Rembrandt, King Uzziah Stricken with Leprosy (aka Man in Oriental Costume), c.1640, in the public domain.

Uzziah was the tenth king of Judah. He is known in the Book of Kings as עֲזַרְיָה Azariah, while in Chronicles and in four prophetic books as עֻזִּיָּהוּ Uzziah. While the difference between the names in English is significant, in Hebrew there is a difference of only one consonant, the letter ר, which could either be the result of a shortening of his name (akin to Steve/Stephen) or a simple copyist’s error. A more substantial difference between the Kings and Chronicles accounts of his reign is the way the books tell his story.

Uzziah was undoubtedly one of the most successful of the kings of Judah in terms of his military victories and his diplomatic and building achievements, while also overseeing a period of considerable prosperity (and the archaeological evidence supports the biblical material). He was also one of the longest reigning kings – 52 years. Despite this, the book of Kings restricts his achievements to one line – “He rebuilt Elath and restored it to Judah” (2 Kings 14:22) – a phrase which is ambiguous and could also refer to his father. However, in its typically Deuteronomistic style, Kings ignores all his achievements and sums up his reign critically:

He did what was right in the sight of the LORD, just as his father Amaziah had done. Nevertheless the high places were not taken away; the people still sacrificed and made offerings on the high places. The LORD struck the king, so that he was leprous to the day of his death, and lived in a separate house.

2 Kings 15:3-5

As I’ve noted before, the writer(s) of Kings didn’t like kings and the intention was always to criticise the monarchy as an institution. It didn’t matter how good he was, how well he reigned, or what he achieved, his 52 years on the throne could be summed up with the criticism that he didn’t eradicate “the high places.” There isn’t even a suggestion that these “high places” were places for worshipping idols; we know from elsewhere in the Hebrew Bible that if they weren’t specifically designated as places of idol-worship, shrines for worshipping foreign or Canaanite gods, they were almost certainly places for worshipping the God of Israel. The problem, at least for the Deuteronomistic editor of Kings, was that God should be worshipped in only one place: the Temple in Jerusalem. So the problem with Uzziah is not that he departed from the monotheistic worship of One God, but that he allowed people to worship that One God and to carry out rituals such as offering sacrifices and burning incense in shrines which were closer to home. At least the Deuteronomistic editor of Kings and the author of Chronicles were agreed on one thing: worship should be centralised, and Jerusalem was the only designated and approved place for it.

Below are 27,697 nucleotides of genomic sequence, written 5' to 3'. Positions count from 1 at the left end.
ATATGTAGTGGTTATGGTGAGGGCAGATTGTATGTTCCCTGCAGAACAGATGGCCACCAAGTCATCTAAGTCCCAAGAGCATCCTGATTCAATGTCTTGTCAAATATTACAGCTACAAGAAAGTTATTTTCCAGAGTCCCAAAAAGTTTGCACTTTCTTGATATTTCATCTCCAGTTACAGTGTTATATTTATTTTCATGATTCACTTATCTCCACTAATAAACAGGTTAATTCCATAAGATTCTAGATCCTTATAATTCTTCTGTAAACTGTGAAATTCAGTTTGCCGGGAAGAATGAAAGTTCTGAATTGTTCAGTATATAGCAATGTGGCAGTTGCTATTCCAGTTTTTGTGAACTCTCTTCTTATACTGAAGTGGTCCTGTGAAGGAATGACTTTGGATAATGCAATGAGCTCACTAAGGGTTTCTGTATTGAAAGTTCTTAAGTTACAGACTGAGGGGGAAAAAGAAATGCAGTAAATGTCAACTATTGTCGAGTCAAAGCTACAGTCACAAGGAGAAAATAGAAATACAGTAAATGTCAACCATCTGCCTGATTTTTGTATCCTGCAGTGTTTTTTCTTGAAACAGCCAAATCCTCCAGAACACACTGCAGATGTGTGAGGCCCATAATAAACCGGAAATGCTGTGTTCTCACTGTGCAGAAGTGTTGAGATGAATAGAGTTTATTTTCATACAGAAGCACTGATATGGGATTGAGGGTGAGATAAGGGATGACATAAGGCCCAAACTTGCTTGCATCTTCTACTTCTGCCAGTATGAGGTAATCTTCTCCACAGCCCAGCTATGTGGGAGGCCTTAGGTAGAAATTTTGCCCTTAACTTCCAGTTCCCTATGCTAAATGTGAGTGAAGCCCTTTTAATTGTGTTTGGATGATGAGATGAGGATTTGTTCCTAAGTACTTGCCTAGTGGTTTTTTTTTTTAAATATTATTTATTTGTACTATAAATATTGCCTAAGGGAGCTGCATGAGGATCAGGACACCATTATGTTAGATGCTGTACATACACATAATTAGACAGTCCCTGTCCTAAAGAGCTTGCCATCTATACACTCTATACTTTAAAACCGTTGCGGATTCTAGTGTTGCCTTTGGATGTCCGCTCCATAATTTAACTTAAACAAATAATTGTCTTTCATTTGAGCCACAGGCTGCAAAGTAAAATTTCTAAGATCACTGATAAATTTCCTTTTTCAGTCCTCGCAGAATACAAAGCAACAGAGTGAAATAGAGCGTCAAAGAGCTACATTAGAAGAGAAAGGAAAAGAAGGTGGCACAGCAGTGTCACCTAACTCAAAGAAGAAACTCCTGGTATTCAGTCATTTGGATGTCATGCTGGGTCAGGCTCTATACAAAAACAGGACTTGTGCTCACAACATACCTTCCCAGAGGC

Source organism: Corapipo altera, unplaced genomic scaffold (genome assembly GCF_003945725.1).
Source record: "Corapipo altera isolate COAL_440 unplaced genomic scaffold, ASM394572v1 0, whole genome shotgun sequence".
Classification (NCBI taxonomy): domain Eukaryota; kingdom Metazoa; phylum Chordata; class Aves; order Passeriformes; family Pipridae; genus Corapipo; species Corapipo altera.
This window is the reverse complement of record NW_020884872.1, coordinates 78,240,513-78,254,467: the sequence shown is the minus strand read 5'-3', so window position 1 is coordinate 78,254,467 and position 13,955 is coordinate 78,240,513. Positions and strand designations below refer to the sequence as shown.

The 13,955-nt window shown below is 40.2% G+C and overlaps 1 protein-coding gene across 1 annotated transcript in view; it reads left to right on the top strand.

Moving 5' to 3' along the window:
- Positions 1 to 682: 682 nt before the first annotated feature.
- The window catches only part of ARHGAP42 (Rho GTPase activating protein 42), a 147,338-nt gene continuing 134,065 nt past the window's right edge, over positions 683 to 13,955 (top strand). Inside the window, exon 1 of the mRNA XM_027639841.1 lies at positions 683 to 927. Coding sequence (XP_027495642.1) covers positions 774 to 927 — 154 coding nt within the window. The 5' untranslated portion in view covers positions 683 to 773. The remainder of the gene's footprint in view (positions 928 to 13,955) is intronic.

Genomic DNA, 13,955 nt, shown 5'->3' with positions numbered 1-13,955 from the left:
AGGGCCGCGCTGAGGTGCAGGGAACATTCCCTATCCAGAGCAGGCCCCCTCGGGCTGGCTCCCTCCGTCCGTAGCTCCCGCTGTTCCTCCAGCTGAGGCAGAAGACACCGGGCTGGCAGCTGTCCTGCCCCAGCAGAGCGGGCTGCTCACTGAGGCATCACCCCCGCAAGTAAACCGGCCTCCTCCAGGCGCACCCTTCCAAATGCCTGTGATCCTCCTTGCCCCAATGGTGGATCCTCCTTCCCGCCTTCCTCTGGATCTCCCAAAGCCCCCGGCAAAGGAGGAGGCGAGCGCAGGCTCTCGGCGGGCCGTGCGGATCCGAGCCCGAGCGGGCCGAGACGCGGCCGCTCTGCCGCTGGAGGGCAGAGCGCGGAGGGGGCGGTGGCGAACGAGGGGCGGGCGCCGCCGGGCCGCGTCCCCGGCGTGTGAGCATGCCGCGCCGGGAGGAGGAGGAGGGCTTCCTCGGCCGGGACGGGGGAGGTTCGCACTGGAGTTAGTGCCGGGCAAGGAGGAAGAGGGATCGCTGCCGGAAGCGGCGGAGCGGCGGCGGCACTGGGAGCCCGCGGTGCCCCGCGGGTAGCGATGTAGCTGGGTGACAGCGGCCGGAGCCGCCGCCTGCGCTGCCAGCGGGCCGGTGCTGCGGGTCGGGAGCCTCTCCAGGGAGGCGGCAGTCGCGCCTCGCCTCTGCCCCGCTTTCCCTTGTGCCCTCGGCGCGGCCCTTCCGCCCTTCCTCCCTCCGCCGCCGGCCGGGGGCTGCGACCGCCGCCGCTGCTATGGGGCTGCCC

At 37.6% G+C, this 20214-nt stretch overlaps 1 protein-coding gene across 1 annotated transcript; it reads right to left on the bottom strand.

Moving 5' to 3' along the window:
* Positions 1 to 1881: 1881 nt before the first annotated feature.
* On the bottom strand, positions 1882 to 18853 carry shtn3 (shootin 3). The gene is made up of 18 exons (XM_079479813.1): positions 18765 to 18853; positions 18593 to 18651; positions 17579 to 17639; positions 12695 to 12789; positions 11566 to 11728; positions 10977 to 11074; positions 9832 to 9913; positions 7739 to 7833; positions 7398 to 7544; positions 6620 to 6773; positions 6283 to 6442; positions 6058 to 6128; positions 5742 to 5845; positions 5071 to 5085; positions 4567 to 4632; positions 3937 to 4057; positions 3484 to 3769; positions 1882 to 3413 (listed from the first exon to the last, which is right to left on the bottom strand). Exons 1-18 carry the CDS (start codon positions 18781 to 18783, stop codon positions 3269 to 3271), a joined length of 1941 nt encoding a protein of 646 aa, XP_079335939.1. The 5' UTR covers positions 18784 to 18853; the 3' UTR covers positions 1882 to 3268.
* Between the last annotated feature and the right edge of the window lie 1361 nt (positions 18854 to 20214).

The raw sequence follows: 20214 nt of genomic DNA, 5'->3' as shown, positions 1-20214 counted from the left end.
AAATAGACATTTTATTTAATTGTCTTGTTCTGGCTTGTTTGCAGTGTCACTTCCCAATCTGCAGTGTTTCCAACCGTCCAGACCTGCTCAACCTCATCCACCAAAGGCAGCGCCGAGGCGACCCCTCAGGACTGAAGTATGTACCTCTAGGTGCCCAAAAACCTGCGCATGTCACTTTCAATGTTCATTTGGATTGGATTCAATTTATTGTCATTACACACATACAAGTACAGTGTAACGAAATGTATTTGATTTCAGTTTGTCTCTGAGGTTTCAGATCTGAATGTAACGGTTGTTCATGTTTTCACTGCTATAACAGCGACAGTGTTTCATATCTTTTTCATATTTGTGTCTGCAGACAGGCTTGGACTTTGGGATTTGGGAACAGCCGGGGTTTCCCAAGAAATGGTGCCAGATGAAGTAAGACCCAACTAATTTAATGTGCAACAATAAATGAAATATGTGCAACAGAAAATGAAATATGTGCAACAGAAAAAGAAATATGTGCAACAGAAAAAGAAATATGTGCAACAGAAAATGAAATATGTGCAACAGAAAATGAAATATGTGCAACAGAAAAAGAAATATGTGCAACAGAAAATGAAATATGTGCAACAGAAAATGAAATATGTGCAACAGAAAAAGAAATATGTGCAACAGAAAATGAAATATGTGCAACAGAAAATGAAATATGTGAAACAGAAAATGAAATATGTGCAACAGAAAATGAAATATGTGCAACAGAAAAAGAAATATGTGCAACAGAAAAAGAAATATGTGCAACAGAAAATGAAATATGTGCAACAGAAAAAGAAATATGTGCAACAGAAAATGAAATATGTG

Chronicles, however, provides more details of Uzziah’s reign, and it is from this account that we learn about his military achievements and substantial building projects. We also get new information about the king’s leprosy and how it began:

But when he had become strong he grew proud, to his destruction. For he was false to the LORD his God, and entered the temple of the LORD to make offering on the altar of incense. 17 But the priest Azariah went in after him, with eighty priests of the LORD who were men of valor; 18 they withstood King Uzziah, and said to him, “It is not for you, Uzziah, to make offering to the LORD, but for the priests the descendants of Aaron, who are consecrated to make offering. Go out of the sanctuary; for you have done wrong, and it will bring you no honor from the LORD God.” 19 Then Uzziah was angry. Now he had a censer in his hand to make offering, and when he became angry with the priests a leprous disease broke out on his forehead, in the presence of the priests in the house of the LORD, by the altar of incense. 20 When the chief priest Azariah, and all the priests, looked at him, he was leprous in his forehead. They hurried him out, and he himself hurried to get out, because the LORD had struck him. 21 King Uzziah was leprous to the day of his death, and being leprous lived in a separate house, for he was excluded from the house of the LORD.